New research shows Brits dine alone more than you think whilst one fifth of us havent eaten with our parents in six months
Next time you see someone dining alone in a restaurant, spare a thought for half the nation who are eating alone too.
New research shows the average Brit eats 10 meals alone every week.
A recent study into the role of food in our ever-growing, hectic lives showed we eat almost half of our 21 meals a week on our own.
The poll examined 2,000 adult’s eating habits and was conducted by The Big Lunch, an organization founded by the Eden Project and funded by the Big Lottery Fund, who aims to unite communities by setting up neighbourly dining evenings.
Results showed we eat four breakfasts, four lunches and two dinners alone each week showing we are spending lunch shopping online and dinner in front of a movie instead of socialising with our dearest.
In extreme circumstances, over 33% of the UK goes an entire week without a dining partner.
It seems it isn’t by choice, though. There was a direct correlation between emotion and independent dining and lonely eaters were upset and missed a partner to chat and socialise with.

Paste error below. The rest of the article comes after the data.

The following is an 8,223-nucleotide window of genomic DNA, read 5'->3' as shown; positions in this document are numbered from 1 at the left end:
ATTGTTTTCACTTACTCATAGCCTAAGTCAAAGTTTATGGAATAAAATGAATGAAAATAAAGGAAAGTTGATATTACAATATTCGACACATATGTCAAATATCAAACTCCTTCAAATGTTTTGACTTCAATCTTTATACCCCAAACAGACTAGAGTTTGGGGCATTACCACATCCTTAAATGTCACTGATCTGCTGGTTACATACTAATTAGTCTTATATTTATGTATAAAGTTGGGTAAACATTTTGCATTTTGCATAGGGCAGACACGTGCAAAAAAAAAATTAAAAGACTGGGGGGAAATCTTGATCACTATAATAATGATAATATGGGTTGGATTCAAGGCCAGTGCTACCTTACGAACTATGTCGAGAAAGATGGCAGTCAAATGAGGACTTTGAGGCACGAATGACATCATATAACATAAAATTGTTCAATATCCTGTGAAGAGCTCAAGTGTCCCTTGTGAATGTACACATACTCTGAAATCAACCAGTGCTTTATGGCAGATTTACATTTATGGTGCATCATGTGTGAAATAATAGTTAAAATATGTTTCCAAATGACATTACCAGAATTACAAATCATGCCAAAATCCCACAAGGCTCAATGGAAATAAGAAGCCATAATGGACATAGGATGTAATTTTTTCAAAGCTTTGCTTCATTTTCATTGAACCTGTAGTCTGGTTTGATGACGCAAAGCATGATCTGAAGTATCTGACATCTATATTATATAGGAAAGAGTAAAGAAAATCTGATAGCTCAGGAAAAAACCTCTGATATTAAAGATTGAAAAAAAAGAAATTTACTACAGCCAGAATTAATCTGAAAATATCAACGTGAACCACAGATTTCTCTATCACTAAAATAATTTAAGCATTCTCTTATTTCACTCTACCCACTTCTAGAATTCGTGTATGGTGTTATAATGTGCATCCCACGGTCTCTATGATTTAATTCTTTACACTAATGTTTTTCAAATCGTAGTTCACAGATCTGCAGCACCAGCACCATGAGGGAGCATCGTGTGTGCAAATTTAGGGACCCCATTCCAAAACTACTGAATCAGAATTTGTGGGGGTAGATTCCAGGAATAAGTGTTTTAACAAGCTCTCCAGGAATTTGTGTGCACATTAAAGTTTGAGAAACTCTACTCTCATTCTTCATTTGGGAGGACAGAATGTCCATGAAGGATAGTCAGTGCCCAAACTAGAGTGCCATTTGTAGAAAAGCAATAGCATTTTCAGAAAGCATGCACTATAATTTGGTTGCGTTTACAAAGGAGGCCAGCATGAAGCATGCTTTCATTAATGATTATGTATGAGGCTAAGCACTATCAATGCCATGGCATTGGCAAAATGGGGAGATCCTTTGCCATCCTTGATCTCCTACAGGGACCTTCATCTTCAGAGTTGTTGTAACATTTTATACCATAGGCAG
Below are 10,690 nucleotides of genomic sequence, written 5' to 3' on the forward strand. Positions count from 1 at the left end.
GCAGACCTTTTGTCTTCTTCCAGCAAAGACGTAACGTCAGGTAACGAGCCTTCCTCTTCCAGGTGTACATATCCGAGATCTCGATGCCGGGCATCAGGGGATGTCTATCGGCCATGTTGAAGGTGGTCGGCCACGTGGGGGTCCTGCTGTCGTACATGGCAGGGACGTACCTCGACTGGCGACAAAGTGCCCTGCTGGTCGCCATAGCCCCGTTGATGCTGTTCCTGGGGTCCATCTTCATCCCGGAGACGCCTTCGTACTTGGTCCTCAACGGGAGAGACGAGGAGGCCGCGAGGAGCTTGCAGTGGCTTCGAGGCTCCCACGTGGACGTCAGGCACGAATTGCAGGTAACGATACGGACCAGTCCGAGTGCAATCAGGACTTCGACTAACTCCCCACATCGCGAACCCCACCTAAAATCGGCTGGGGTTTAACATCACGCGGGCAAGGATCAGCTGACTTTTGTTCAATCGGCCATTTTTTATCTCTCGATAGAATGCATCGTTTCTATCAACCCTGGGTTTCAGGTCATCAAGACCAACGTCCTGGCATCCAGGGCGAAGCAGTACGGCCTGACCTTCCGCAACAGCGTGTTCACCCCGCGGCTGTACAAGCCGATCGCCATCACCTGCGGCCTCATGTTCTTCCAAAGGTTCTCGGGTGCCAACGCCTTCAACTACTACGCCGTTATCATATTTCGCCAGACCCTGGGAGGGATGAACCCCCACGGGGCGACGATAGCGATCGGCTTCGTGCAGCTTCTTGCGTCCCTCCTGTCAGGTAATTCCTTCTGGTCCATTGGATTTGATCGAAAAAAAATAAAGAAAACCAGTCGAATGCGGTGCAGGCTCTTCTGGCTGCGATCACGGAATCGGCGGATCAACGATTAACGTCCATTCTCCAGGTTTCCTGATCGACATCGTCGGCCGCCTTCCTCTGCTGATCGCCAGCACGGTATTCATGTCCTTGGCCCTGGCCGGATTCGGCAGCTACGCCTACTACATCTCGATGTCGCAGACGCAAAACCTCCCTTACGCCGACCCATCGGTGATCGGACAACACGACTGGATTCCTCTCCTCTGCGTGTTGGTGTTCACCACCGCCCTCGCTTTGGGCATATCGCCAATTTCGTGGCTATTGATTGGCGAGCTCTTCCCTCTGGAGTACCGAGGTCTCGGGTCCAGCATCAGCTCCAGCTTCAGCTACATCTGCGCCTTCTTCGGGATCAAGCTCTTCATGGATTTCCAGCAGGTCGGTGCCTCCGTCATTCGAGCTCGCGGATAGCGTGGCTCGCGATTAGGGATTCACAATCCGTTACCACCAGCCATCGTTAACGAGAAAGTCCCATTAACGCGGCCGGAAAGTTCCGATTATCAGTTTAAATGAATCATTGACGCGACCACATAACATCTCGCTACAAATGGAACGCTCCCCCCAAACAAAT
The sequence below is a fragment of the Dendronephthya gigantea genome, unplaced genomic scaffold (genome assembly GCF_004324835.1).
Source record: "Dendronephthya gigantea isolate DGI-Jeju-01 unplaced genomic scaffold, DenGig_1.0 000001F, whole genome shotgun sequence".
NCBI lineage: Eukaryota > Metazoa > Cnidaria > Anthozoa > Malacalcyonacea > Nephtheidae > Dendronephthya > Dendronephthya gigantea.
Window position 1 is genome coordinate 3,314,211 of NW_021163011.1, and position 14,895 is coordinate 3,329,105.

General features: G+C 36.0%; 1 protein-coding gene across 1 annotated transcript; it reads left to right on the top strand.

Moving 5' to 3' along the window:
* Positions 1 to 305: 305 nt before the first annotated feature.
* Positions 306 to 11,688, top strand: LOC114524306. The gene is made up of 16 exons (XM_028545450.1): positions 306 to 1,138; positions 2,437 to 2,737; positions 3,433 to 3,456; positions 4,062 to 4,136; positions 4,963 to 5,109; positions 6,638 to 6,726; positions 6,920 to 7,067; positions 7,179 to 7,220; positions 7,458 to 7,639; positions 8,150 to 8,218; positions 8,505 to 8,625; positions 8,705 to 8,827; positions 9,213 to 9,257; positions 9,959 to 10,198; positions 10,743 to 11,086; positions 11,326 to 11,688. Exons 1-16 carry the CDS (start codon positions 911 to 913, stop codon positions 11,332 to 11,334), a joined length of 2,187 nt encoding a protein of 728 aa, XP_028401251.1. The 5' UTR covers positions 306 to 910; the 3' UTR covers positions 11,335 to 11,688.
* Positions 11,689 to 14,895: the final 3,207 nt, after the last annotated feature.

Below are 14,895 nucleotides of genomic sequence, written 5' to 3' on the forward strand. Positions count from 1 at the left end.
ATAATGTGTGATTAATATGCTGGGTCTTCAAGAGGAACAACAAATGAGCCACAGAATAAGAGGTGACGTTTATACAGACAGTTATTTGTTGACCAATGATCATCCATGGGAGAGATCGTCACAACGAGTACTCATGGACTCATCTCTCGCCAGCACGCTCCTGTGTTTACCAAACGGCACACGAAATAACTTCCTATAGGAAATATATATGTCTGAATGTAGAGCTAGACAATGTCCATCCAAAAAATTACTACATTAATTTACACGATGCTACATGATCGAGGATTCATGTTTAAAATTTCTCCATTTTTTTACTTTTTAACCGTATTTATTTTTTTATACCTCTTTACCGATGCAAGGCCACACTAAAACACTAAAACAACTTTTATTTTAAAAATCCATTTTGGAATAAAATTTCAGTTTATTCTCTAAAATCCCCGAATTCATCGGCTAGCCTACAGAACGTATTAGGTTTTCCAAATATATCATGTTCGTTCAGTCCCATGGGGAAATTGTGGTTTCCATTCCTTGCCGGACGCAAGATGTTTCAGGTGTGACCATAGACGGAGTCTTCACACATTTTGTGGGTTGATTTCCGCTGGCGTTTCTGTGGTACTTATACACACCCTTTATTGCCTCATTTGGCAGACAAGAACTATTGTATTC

Other results showed 20% of candidates hadn’t eaten a meal with their parents in over six months whilst 21% said schedules and busy calendars meant households were all eating at different times.
Food is now a convenience – wolfed-down in just 12 minutes compared to the evening-long extravaganzas our ancestors would have enjoyed every evening around the dinner table.
Professor of Psychology at the University of Oxford, Robin Dunbar, analysed the results of the survey and said: “The act of eating together triggers the endorphin system in the brain and endorphins play an important role in social bonding in humans.
“Taking the time to sit down together over a meal helps create social networks that in turn have profound effects on our physical and mental health, our happiness and wellbeing, and even our sense of purpose in life.”
Go home tonight and enjoy a communal meal with your family, a group of friends or even invite your neighbour over for a take-away treat.